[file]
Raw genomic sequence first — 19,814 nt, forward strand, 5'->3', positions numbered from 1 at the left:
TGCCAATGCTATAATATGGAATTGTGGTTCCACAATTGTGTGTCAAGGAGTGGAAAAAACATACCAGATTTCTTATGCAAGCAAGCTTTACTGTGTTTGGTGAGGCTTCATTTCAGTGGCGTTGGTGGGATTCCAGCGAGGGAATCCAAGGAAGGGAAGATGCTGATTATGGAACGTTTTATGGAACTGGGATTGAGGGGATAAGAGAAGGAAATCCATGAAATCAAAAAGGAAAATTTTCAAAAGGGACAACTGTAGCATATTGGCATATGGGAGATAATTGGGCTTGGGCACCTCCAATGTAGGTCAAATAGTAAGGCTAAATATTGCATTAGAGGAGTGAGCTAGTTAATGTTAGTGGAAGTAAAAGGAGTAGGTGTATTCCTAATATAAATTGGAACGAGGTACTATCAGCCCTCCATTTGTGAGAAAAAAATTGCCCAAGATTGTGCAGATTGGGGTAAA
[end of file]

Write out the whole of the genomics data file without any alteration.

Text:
Raw genomic sequence first — 19,814 nt, forward strand, 5'->3', positions numbered from 1 at the left:
TGCCAATGCTATAATATGGAATTGTGGTTCCACAATTGTGTGTCAAGGAGTGGAAAAAACATACCAGATTTCTTATGCAAGCAAGCTTTACTGTGTTTGGTGAGGCTTCATTTCAGTGGCGTTGGTGGGATTCCAGCGAGGGAATCCAAGGAAGGGAAGATGCTGATTATGGAACGTTTTATGGAACTGGGATTGAGGGGATAAGAGAAGGAAATCCATGAAATCAAAAAGGAAAATTTTCAAAAGGGACAACTGTAGCATATTGGCATATGGGAGATAATTGGGCTTGGGCACCTCCAATGTAGGTCAAATAGTAAGGCTAAATATTGCATTAGAGGAGTGAGCTAGTTAATGTTAGTGGAAGTAAAAGGAGTAGGTGTATTCCTAATATAAATTGGAACGAGGTACTATCAGCCCTCCATTTGTGAGAAAAAAATTGCCCAAGATTGTGCAGATTGGGGTAAA